Jerusalem

Anger at rule on gender segragation near Kotel

By Anshel Pfeffer, October 1, 2009

A move by the rabbi of the Western Wall to gender-segregate ceremonies taking place near Judaism’s holiest shrine is causing consternation.

Officials at the Jewish Agency are considering changing the venue of the ceremony at which new immigrants to Israel are given their first identity cards. According to the decision of the Western Wall Heritage Fund, headed by Rabbi Shmuel Rabinovich, women and men would be forced to sit separately and women would not be allowed to speak from the podium.

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Secularists fight Charedi housing plan

By Ben Lynfield, September 24, 2009

The Charedi community has scored a victory in the latest round of its conflict with secular residents over the future of the Kiryat Yovel neighborhood in Jerusalem. Last week a Charedi group won a tender for a large housing project expected to further consolidate the growing ultra-Orthodox presence in the area.

The rapid influx of Charedim into the neighbourhood is being met with unusually vocal opposition from secularists, and the area has come to symbolise the larger battle over the character of Israel’s capital.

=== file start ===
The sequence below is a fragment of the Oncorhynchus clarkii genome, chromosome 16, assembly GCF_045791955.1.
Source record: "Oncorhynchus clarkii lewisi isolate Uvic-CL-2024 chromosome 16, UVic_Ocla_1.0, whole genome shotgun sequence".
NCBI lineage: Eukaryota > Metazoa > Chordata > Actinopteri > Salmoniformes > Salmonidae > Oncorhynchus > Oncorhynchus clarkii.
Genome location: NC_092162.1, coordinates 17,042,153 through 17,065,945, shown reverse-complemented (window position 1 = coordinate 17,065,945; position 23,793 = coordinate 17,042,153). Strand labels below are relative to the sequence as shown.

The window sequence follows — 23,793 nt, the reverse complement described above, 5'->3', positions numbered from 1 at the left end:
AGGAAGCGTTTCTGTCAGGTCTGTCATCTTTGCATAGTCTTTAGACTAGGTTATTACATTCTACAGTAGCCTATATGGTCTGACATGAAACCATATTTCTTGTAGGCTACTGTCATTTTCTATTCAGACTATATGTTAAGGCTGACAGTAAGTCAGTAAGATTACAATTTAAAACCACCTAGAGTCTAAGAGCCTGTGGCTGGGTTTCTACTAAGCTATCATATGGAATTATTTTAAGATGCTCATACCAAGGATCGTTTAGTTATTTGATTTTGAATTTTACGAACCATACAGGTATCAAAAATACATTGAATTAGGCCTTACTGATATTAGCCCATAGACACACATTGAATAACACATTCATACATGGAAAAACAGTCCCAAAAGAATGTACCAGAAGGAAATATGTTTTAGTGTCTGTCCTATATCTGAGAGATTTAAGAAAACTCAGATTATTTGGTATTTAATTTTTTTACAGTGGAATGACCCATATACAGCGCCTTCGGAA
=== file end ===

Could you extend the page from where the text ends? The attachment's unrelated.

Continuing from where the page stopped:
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Turn on and tune into a Yomtov service

By Robyn Rosen, September 24, 2009

Reform synagogues have reported an encouraging response to moves to put High Holy-Day services online.

The web initiative was meant to be in preparation for a swine flu epidemic.

However, Finchley Reform Synagogue and Glasgow New Synagogue were among shuls that went ahead and streamed their Rosh Hashanah services over the web, linking to viewers across the world, including patients at the Alyn Hospital in Jerusalem.

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Arrest over threats to gays

August 13, 2009

A soldier in the Nahal Charedi battalion was arrested last Friday over suspicions that he had threatened members of the gay community in Jerusalem.

Shmuel Primark, 20, is suspected of sending threatening messages to gay centres and posting them on internet forums. Police say they do not believe he has any connection to the shooting in Tel Aviv last week in which two members of a gay youth club were killed. Police have yet to make arrests over the shooting and are investigating whether there was a connection to a fight at the club a few days previously.

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Date turns sour for Sex and the City star Kristin Davis

By Marcus Dysch, August 13, 2009

Playing the role of Charlotte in Sex and the City, Kristin Davis’s biggest concern was finding Mr Right. But this week she found herself at the centre of a bigger problem — an international row over West Bank settlements.

Ms Davis, whose character in the TV series converted to Judaism to marry lawyer Harry Goldenblatt, has worked as a goodwill ambassador for Oxfam since 2005, visiting HIV and Aids projects in Mozambique, Uganda and South Africa.